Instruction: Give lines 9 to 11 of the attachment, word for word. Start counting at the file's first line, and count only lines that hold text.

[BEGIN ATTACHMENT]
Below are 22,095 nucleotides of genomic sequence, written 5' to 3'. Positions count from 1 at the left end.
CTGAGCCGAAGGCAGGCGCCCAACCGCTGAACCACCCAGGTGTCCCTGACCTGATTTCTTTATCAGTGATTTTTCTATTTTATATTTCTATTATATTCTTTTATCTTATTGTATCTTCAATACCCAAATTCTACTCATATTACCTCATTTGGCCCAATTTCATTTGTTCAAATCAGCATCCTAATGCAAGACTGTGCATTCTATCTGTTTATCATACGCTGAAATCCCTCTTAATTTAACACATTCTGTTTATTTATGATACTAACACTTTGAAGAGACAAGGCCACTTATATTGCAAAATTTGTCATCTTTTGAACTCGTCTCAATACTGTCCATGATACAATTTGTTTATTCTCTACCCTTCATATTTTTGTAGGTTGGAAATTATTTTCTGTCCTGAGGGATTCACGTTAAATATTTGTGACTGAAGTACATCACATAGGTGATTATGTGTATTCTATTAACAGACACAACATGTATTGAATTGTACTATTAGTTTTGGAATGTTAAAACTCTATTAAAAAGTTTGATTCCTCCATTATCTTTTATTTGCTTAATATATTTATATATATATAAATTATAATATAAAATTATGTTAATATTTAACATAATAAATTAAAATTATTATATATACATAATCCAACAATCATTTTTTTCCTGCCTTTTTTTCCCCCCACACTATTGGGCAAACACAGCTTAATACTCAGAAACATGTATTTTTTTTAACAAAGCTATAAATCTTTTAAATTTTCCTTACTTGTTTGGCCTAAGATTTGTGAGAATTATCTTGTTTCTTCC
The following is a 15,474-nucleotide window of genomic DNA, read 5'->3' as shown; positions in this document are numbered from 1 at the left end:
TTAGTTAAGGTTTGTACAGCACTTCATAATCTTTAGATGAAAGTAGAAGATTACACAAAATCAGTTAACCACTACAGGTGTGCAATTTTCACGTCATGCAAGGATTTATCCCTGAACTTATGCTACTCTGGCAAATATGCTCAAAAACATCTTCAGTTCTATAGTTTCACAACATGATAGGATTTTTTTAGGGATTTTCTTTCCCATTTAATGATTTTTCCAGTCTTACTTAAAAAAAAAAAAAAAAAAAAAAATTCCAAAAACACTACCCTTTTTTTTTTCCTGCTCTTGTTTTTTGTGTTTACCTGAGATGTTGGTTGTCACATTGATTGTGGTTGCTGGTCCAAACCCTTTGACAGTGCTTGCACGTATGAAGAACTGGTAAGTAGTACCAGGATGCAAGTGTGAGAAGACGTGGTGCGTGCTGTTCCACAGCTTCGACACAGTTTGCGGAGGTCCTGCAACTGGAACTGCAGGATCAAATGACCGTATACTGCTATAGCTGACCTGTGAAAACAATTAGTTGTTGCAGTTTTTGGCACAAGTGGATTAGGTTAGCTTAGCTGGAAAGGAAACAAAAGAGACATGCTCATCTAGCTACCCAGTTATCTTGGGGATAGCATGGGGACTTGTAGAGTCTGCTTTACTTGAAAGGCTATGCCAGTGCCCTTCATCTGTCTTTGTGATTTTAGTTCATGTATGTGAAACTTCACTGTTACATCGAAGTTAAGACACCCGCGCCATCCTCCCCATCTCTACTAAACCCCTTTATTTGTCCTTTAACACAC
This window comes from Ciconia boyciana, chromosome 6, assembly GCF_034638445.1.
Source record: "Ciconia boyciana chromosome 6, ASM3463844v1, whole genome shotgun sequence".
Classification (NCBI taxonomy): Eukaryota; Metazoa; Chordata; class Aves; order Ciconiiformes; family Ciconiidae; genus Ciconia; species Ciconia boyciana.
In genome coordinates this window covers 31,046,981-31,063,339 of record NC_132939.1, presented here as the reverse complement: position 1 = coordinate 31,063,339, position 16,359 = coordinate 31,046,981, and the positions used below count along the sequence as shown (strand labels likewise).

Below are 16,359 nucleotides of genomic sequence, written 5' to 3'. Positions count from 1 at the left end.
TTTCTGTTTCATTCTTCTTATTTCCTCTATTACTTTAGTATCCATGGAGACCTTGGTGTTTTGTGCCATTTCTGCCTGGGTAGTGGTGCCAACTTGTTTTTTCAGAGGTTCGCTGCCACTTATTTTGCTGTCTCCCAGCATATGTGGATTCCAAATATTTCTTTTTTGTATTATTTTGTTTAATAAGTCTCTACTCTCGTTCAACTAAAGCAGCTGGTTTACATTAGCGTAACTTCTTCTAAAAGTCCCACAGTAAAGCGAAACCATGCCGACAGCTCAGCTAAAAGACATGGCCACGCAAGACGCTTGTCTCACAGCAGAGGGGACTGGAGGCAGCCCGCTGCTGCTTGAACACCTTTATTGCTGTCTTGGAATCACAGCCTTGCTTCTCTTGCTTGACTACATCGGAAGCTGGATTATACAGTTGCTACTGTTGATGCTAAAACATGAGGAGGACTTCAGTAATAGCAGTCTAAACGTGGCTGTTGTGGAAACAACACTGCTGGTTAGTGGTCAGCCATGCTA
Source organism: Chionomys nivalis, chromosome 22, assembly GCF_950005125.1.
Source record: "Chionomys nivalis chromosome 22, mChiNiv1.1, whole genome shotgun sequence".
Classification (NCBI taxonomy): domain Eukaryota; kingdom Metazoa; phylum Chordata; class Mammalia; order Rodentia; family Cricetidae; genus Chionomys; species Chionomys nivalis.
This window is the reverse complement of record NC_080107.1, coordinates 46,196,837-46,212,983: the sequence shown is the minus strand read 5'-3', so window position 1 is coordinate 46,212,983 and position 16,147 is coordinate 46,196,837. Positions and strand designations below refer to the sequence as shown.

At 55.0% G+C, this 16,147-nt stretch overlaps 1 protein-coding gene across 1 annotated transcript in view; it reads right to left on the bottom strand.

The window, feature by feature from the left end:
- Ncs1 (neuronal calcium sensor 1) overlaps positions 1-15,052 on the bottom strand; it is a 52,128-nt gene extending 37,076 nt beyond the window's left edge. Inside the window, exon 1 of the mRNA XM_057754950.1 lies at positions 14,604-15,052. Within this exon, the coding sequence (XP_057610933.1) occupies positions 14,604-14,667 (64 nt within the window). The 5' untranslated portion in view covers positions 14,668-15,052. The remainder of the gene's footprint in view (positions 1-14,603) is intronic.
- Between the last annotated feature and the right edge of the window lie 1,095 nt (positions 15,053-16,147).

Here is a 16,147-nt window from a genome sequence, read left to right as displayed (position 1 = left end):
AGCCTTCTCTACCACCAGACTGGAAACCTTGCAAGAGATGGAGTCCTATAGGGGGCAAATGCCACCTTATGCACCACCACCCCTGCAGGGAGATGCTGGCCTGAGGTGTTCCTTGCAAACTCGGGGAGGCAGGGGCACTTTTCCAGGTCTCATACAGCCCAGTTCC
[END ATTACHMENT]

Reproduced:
Below are 16,359 nucleotides of genomic sequence, written 5' to 3'. Positions count from 1 at the left end.
TTTCTGTTTCATTCTTCTTATTTCCTCTATTACTTTAGTATCCATGGAGACCTTGGTGTTTTGTGCCATTTCTGCCTGGGTAGTGGTGCCAACTTGTTTTTTCAGAGGTTCGCTGCCACTTATTTTGCTGTCTCCCAGCATATGTGGATTCCAAATATTTCTTTTTTGTATTATTTTGTTTAATAAGTCTCTACTCTCGTTCAACTAAAGCAGCTGGTTTACATTAGCGTAACTTCTTCTAAAAGTCCCACAGTAAAGCGAAACCATGCCGACAGCTCAGCTAAAAGACATGGCCACGCAAGACGCTTGTCTCACAGCAGAGGGGACTGGAGGCAGCCCGCTGCTGCTTGAACACCTTTATTGCTGTCTTGGAATCACAGCCTTGCTTCTCTTGCTTGACTACATCGGAAGCTGGATTATACAGTTGCTACTGTTGATGCTAAAACATGAGGAGGACTTCAGTAATAGCAGTCTAAACGTGGCTGTTGTGGAAACAACACTGCTGGTTAGTGGTCAGCCATGCTA
Source organism: Chionomys nivalis, chromosome 22, assembly GCF_950005125.1.